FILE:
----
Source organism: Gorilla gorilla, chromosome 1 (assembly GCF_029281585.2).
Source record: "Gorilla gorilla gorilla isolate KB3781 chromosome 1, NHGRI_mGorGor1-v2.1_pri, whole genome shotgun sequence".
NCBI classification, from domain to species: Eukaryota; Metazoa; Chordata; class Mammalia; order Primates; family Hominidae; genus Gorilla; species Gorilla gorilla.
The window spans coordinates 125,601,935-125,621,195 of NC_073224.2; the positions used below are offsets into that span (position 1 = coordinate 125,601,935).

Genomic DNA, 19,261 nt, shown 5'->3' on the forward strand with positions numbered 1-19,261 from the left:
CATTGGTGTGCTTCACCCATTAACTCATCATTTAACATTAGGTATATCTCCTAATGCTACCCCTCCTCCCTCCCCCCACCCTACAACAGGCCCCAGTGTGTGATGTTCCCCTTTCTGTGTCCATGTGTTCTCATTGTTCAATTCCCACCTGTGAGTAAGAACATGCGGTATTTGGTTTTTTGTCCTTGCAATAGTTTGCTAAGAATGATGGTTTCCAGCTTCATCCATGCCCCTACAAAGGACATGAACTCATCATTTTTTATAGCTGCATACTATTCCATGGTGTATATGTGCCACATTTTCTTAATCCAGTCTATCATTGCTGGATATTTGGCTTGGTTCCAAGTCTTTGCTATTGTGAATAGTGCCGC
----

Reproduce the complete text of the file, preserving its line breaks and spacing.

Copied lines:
Source organism: Gorilla gorilla, chromosome 1 (assembly GCF_029281585.2).
Source record: "Gorilla gorilla gorilla isolate KB3781 chromosome 1, NHGRI_mGorGor1-v2.1_pri, whole genome shotgun sequence".
NCBI classification, from domain to species: Eukaryota; Metazoa; Chordata; class Mammalia; order Primates; family Hominidae; genus Gorilla; species Gorilla gorilla.
The window spans coordinates 125,601,935-125,621,195 of NC_073224.2; the positions used below are offsets into that span (position 1 = coordinate 125,601,935).

Genomic DNA, 19,261 nt, shown 5'->3' on the forward strand with positions numbered 1-19,261 from the left:
CATTGGTGTGCTTCACCCATTAACTCATCATTTAACATTAGGTATATCTCCTAATGCTACCCCTCCTCCCTCCCCCCACCCTACAACAGGCCCCAGTGTGTGATGTTCCCCTTTCTGTGTCCATGTGTTCTCATTGTTCAATTCCCACCTGTGAGTAAGAACATGCGGTATTTGGTTTTTTGTCCTTGCAATAGTTTGCTAAGAATGATGGTTTCCAGCTTCATCCATGCCCCTACAAAGGACATGAACTCATCATTTTTTATAGCTGCATACTATTCCATGGTGTATATGTGCCACATTTTCTTAATCCAGTCTATCATTGCTGGATATTTGGCTTGGTTCCAAGTCTTTGCTATTGTGAATAGTGCCGC